In summary, NetWare fully supports shared interrupt configurations. However, as a rule of thumb, and when your system configuration allows it, interrupt sharing should be avoided, or at least carefully configured. This will eliminate, or at least reduce, the interrupt processing overhead described above and the chance for interrupt priority inversion unique to NetWare 3 and 4.
For systems which employ the 8259 interrupt controller in a master/slave configuration, the priority of interrupts is as follows:
0, 1, 8, 9(2), 10, 11, 12, 13, 14, 15, 3, 4, 5, 6, 7
with 0 being the highest priority and 7 being the lowest priority.
Novell recommends using the highest priority interrupt available for special purpose LAN adpaters such as an SFT III MSL. Such a configuration ensures devices used in the critical high speed communication path between servers have the highest interrupt priority. However, a high traffic interrupt device may starve other device drivers in the system. For this reason, it may be necessary to do some experimentation with your system in different interrupt configurations.
In general, Novell recommends that disk devices be given a higher priority interrupt than LAN devices. If this causes the system to behave poorly, you may want to rearrange the priority of device interrupts to better meet the needs of your network environment.
In the past, some technical information documents have issued broad statements discouraging the use of IRQ 9(2). These statements have left some users puzzled about IRQ 9(2) and Novell's position on the subject. So let us clarify Novell's official position.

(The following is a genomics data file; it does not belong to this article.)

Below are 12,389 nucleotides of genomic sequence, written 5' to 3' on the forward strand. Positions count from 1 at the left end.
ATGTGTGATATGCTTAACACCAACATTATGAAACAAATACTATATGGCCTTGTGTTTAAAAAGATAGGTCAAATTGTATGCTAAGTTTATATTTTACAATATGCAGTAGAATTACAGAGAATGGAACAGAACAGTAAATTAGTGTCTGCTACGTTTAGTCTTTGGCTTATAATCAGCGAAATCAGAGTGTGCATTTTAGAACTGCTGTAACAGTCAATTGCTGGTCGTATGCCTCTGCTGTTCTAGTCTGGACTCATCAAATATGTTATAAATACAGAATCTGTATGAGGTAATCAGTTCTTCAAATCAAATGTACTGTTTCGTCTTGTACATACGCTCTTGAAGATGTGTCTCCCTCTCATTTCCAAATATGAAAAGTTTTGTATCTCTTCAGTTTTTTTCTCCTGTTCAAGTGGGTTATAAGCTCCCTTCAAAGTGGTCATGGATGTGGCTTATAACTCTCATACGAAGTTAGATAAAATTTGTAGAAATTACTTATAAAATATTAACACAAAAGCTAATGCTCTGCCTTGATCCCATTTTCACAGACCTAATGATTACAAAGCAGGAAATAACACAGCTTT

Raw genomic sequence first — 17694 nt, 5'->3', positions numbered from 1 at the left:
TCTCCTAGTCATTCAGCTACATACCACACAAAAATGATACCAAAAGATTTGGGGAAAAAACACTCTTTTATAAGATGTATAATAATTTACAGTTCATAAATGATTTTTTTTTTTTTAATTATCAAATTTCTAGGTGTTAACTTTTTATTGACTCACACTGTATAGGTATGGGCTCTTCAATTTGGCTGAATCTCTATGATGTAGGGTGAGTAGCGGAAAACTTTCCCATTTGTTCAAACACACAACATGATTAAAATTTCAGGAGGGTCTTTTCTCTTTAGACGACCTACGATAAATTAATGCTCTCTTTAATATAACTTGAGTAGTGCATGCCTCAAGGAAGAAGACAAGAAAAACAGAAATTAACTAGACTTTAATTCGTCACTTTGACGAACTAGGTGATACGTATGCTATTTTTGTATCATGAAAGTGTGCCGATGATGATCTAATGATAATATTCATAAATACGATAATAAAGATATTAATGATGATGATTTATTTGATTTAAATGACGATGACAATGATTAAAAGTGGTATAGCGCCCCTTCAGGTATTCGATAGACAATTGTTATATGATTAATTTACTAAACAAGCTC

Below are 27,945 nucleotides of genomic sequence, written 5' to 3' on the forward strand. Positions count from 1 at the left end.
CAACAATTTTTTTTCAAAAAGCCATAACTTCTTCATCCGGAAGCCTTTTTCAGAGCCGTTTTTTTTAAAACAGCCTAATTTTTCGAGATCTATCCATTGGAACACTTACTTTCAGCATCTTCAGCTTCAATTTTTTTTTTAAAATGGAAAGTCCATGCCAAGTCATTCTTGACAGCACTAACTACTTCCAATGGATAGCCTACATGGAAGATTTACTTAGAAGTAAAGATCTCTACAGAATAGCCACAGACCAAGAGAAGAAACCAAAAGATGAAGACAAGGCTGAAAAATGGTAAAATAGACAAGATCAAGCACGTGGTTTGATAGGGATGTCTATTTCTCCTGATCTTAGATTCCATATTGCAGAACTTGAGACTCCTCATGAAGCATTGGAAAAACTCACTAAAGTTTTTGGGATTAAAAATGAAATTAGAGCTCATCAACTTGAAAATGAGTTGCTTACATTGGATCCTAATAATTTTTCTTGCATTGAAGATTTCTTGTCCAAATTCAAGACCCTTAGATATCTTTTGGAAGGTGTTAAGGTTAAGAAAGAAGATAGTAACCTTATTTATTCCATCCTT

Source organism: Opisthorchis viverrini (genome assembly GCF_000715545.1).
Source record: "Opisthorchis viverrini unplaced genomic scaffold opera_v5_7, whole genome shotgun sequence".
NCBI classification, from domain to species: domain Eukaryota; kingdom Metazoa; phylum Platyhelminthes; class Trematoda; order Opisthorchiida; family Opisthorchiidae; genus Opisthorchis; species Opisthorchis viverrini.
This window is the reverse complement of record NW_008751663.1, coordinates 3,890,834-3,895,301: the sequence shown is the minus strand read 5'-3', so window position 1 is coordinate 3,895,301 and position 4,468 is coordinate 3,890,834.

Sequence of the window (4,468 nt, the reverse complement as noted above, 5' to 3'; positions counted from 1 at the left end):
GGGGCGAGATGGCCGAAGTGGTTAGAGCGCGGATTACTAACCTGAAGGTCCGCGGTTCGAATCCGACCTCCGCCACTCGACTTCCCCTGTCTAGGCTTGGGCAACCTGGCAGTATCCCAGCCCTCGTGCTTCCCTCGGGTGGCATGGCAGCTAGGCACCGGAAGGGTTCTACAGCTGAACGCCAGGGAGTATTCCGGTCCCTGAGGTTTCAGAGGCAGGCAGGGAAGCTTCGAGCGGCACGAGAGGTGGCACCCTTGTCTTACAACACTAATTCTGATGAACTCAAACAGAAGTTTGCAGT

Older ISA bus devices which may be configured to use IRQ 2 are really using IRQ 9 on PC/AT hardware. IRQs 2 and 9 are the same from both a software and hardware standpoint. Other than the fact the IRQ 9(2) is a high-priority interrupt, it is no different from any other interrupt and its use is not restricted in any way whatsoever.
However, because IRQ 9(2) is a high-priority interrupt, the devices using it should be chosen carefully. The misuse of a high-priority interrupt such as IRQ 9(2) may cause system problems such as interrupt starvation for devices stuck on lower priority interrupts. This issue is known as interrupt priority inversion. Problems caused by interrupt priority inversion are the most likely culprit leading to problems and/or myths concerning the use of IRQ 9(2).
In general, Novell recommends that disk devices be given a higher priority interrupt than LAN devices. If this causes the system to behave poorly you may wish to rearrange the priority of device interrupts to better meet the needs of your network environment. However, for SFT III, the MSL device should be given highest interrupt priority.
If a configuration does not employ IRQ 9(2) but has a device on IRQ 10, the same downstream concerns apply to IRQ 10. But this usually only becomes a problem when you put an extremely busy device which performs a lot of back to back interrupts, on a high-priority interrupt.
The whole issue of interrupt priority inversion is a moot point if there is adequate time between successive high-priority interrupts for devices at a lower priority to be serviced. If interrupt priority does become an issue, it is the system administrator's responsibility to tune or adjust the priority of interrupts. However, in most configurations this is not a problem because there is adequate time between high-priority interrupts for all lower priority interrupts to get serviced. This is especially true if you put your LAN devices at the lowest priority, since high network traffic is typically the cause of most system interrupts.
In summary, IRQ 9(2) is a high-priority interrupt. Novell recommends use of IRQ 9(2) in both shared and non-shared interrupt configurations. To avoid interrupt priority inversion, the administrator may need to carefully select which devices use high-priority interrupts.